- Refrigeration Mechanic »
- Facilities Manager »
- Director of Facilities »
- Senior Building Maintenance Mechanic - 955 »
- HVAC MECHANIC II (Ft. Meade, MD) »
Propane Mowers: Cleaner Emissions, Less Spills
OTHER PARTS OF THIS ARTICLEPt. 1: Propane-Powered Mowers Less Expensive to OperatePt. 2: This PagePt. 3: Propane: Facts and Figures
Besides the fuel savings and cleaner emissions, propane mowers can offer several other advantages to managers and their organizations.
They can eliminate spills. Landscape equipment users accidentally spill millions of gallons of fuel each year while refilling their cans or equipment, according to estimates. Gasoline, in addition to being a heavy post-burn pollutant, presents spill and evaporation hazards.
Propane is a gas in its uncompressed state but is stored as a liquid. Closed storage and delivery systems, which store propane in its liquid state, prevent leaking and evaporative emissions. As a result, they effectively remove spill hazards from the situation.
In the event a leak occurs, propane vaporizes and dissipates into the air. As a non-toxic gas, propane offers minimal impact on the environment. Pre-filled propane tanks also eliminate the possibility of contamination of skin or clothing with benzene and other carcinogens gasoline contains.
Propane-powered mowers also can help managers hold down maintenance costs. Tests have shown oil, oil filters, spark plugs, carburetors, and engines in propane-powered equipment last up to three times longer than their counterparts in gasoline-powered units. A propane mower also requires fewer tune-ups during its performance life.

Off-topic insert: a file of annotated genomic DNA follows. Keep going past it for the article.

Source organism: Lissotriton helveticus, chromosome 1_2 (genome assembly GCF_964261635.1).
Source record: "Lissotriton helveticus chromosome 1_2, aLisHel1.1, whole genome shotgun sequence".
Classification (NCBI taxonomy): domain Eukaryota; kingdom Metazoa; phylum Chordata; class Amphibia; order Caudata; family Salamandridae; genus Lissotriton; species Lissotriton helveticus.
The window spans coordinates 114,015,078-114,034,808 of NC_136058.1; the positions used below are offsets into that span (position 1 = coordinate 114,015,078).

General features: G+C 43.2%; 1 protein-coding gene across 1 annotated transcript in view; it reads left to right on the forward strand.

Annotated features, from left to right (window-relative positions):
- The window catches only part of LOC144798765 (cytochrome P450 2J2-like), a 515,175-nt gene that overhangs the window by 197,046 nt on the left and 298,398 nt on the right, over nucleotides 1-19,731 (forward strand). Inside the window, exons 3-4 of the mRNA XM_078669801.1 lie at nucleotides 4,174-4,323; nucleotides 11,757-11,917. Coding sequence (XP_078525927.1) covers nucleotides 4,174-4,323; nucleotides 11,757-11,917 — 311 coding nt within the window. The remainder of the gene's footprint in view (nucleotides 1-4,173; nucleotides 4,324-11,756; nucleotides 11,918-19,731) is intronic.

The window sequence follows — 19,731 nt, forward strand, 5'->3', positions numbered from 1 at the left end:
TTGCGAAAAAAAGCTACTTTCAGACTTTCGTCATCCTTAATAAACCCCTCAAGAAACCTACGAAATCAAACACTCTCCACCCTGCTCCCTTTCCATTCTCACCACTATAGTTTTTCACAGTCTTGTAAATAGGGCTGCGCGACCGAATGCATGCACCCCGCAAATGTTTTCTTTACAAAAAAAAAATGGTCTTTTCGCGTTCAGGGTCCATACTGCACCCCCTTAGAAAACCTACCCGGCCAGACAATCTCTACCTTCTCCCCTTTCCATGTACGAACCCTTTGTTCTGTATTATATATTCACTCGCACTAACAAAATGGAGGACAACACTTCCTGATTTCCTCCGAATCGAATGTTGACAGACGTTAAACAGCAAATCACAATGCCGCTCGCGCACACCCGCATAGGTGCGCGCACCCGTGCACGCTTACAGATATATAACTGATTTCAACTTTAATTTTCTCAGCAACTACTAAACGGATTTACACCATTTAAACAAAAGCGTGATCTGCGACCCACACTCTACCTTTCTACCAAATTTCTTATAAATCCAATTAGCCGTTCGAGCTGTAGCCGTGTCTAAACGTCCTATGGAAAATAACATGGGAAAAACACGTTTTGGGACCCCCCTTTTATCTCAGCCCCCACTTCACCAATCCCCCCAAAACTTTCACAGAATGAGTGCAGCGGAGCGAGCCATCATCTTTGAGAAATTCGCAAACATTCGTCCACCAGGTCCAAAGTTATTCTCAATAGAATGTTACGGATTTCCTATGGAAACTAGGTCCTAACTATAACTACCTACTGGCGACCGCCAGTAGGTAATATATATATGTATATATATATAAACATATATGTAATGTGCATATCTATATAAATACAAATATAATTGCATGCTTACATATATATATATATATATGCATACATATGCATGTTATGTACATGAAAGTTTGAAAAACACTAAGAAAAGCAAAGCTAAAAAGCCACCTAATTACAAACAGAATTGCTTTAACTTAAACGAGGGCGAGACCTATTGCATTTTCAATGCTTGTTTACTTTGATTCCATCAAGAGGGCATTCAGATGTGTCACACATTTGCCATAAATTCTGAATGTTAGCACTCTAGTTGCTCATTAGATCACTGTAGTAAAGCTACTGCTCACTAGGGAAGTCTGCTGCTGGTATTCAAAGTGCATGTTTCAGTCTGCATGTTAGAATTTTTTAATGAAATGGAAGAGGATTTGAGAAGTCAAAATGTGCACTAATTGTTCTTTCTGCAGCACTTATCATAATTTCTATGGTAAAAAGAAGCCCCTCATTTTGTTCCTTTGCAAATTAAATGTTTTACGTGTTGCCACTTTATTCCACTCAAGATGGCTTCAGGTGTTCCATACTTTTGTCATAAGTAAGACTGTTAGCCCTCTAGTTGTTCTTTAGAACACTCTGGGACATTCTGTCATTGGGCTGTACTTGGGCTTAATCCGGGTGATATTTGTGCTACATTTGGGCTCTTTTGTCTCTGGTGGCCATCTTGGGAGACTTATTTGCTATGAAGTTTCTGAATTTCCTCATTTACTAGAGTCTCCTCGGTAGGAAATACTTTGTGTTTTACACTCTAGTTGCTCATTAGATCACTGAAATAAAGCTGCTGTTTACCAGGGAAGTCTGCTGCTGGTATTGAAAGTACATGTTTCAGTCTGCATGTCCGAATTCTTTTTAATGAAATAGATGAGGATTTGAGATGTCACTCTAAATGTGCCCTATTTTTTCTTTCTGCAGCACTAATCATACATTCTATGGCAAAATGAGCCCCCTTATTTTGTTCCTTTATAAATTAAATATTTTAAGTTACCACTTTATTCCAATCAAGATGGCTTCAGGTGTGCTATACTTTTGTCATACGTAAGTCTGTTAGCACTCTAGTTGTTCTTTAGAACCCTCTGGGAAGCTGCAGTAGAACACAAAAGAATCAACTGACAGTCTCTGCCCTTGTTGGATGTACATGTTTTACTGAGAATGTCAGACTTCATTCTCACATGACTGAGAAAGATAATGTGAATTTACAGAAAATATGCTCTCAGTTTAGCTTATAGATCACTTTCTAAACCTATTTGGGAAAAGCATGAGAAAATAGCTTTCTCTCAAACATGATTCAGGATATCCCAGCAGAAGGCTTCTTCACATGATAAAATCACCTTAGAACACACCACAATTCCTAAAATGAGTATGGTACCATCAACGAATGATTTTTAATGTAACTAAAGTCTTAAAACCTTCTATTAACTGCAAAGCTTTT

Managers also can worry less about fuel supplies. The idea of switching to a seemingly new, less-established fuel such as bio-diesel or ethanol might prompt worries that no existing supply infrastructure exists. By comparison, propane boasts a well-established delivery infrastructure.
Managers also can easily secure a supply of propane for a mower fleet through either the delivery of a bulk tank that is regularly filled by a supplier or the delivery of pre-filled cylinders as needed.
Propane also is approved under the National Energy Policy Act of 1992 for use by federal and state fleets as an alternative fuel, it has an octane rating of 104, and it allows for a higher compression ratio. So a propane-powered engine can run as powerfully and more efficiently than an engine powered by gasoline, which has an octane ratio between 87 and 93.
To improve the safety of delivery and storage systems, manufacturers have improved propane cylinders based on experience. Early applications used cylinders designed for use on forklifts, which often do not travel over rough terrain that can create fuel-delivery problems and frozen lines.
Propane storage also offers safety advantages. Cylinders now used on mowers are engineered to be rugged and more effectively regulate the flow of propane, even on rough terrain. And storage tanks are safer to locate near a facility because they have been rated up to 20 times more puncture-resistant than gasoline tanks.
Making environmentally sound choices that also address operational needs is fast becoming more important for managers. Facility occupants and visitors demand it, and even equipment operators feel better about working for organizations that pay attention to sustainability concerns.
By adopting propane and other low-carbon energy sources, managers can help reduce greenhouse-gas emissions, improve air quality, and cut energy costs. Propane-powered mowers can help meet these challenges. Propane mowers' optimal performance, reduced fuel costs, and minimal environmental impact offer managers equipment options that address a host of needs at one time.
The Propane Education and Research Council provided information for this article.